In "Frankish and Muslim Siege Warfare and the Construction of Frankish Concentric Castles," Ronnie Ellenblum takes up the vexed question of influence—who learned from whom?  Ellenblum argues that Latin castle-building innovations were a response not to Muslim construction techniques, but to the Muslim adoption of Latin use of heavy siege engines.  And Denys Pringle discusses possible sites for the location of the Spring of Cresson, an important feature in the campaigns of 1187, in "The Spring of Cresson in Crusading History."

            Those interested in trying to recreate the events of the siege and fall of Acre in 1291 will find Adrian Boas' "Some Reflections on Urban Landscapes in the Kingdom of Jerusalem: Archaeological Research in Jerusalem and Acre" to be a very helpful overview of the state of research on this vexing question.  Dominique Sourdel discusses the extent to which Prince Bohemond VI and the Mongols actually reconverted Muslim mosques to their original use as churches in Damascus during the joint Christian-Mongol campaign of 1260 ("Bohémond et les chrétiens à Damas sous l'occupation mongole").

            Given the limits of space and the interests of De re militari's audience, the focus of this review has been primarily on articles of military interest.  Other articles cover topics such as art history, church history, political and economic history, historiography, textual analysis, biography, sigillography, pilgrimage, and archaeology.  Their value should not be considered less for their not being discussed in more detail here.

            There are a few weaknesses in this volume, beyond the usual ones inherent in the medium.  For one thing, there is no index.  Including one would have taken a certain amount of time on the editors' part, but would have greatly enhanced the usefulness of the volume to readers.  For another, the text is set in what appears to be 10-point type, difficult and even unpleasant to read.  The text is poorly copy-edited, a trend becoming alarmingly widespread in the output of many publishers (there are so many errors and infelicities that the reader may be left to find examples for himself).  There is also no list of contributors and their affiliations which, given the wide dispersal of contributors, would have been interesting if not instructive to peruse, and would in itself have underscored the influence of the man to whom the contributions were offered.  The cost of the volume is almost prohibitive for the individual reader, and ensures that its distribution will be limited to a few valiant libraries and the most hard-core of crusade scholars.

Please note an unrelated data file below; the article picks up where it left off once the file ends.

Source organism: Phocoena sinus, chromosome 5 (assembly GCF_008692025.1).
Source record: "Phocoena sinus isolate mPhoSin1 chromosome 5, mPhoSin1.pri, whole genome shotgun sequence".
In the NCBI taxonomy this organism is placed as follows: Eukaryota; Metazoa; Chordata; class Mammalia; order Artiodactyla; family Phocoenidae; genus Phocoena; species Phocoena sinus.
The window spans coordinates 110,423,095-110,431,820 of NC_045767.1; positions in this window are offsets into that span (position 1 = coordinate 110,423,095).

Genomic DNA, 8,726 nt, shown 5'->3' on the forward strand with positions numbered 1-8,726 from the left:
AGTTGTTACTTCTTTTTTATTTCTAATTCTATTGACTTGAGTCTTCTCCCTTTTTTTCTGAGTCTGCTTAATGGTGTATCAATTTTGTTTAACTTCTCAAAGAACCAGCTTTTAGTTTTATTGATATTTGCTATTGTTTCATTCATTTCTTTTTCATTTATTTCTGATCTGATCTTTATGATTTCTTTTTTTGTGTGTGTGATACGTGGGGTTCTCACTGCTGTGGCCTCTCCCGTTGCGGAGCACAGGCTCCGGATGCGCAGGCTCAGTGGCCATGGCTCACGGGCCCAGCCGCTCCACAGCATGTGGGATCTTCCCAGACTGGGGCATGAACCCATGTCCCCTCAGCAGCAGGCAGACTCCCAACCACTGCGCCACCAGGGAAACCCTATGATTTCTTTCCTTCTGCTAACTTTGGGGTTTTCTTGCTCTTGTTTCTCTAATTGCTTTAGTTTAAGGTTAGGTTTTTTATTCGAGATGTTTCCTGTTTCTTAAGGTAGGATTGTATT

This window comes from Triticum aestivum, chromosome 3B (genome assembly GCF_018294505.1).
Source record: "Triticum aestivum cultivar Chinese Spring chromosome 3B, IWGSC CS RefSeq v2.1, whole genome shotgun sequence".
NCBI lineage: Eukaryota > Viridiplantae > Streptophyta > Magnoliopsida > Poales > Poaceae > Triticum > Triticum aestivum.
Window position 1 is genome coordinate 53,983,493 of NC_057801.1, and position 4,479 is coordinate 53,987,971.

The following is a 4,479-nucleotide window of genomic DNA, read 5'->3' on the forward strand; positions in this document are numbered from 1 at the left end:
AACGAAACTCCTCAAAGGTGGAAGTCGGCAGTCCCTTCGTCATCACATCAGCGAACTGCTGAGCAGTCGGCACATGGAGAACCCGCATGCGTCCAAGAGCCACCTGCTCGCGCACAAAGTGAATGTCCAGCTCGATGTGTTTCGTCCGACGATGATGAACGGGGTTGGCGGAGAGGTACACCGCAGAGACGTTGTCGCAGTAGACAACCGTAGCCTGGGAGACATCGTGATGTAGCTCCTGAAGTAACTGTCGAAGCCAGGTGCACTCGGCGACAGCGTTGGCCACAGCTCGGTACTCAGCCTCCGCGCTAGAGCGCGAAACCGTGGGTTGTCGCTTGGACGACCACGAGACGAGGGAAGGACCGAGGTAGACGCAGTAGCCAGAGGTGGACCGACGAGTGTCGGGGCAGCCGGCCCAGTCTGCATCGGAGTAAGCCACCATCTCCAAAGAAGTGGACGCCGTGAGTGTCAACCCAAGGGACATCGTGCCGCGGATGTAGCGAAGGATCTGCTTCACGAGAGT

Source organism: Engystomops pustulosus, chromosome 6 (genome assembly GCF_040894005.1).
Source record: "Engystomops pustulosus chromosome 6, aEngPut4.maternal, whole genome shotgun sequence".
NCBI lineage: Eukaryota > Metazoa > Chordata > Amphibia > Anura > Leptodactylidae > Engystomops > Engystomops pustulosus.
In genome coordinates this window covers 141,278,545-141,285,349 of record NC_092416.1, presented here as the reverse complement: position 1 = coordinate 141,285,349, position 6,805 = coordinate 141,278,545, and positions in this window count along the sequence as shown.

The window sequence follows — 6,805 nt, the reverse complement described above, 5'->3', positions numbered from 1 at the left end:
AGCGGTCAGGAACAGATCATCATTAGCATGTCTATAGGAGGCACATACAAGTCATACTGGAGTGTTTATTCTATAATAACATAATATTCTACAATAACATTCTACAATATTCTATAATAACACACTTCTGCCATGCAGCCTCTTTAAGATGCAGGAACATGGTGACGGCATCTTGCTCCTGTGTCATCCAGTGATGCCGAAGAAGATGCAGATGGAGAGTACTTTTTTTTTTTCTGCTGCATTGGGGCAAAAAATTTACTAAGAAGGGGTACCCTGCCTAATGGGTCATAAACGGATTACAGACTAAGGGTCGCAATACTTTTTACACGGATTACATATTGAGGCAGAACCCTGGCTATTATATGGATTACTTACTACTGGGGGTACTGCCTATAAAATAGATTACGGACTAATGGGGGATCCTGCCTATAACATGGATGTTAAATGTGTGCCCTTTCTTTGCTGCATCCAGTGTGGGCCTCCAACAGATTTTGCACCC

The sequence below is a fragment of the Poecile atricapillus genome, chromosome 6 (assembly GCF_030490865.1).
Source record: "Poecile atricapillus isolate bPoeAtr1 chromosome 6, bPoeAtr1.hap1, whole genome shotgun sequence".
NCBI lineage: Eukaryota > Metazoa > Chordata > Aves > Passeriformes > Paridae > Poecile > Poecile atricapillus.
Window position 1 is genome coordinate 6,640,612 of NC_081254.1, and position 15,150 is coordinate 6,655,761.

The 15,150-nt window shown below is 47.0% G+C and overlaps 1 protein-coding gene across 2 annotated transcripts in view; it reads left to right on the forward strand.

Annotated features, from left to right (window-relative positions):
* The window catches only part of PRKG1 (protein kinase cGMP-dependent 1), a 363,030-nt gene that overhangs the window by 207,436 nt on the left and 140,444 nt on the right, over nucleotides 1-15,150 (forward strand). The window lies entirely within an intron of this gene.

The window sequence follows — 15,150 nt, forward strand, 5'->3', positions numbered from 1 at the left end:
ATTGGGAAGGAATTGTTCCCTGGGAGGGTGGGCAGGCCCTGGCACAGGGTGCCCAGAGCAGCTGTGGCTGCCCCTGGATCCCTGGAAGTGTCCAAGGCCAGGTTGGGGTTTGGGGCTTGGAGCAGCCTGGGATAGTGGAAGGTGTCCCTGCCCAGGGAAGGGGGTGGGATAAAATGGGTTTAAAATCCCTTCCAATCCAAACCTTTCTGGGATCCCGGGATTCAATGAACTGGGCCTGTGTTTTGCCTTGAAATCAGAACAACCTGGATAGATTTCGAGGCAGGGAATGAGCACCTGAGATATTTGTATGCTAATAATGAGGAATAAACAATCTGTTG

Most of these problems would have been easy to fix, given a little more attention on the part of editors and publisher.  It is a pity that a volume intended to honor such an influential and important figure as Jean Richard did not receive that attention.

            Do the collection's virtues outweigh its defects?  For most serious crusades historians, the answer must be yes.  Many of these articles reflect the latest advances in their varied fields; there is something of value here for almost everyone.


Paul Crawford
Alma College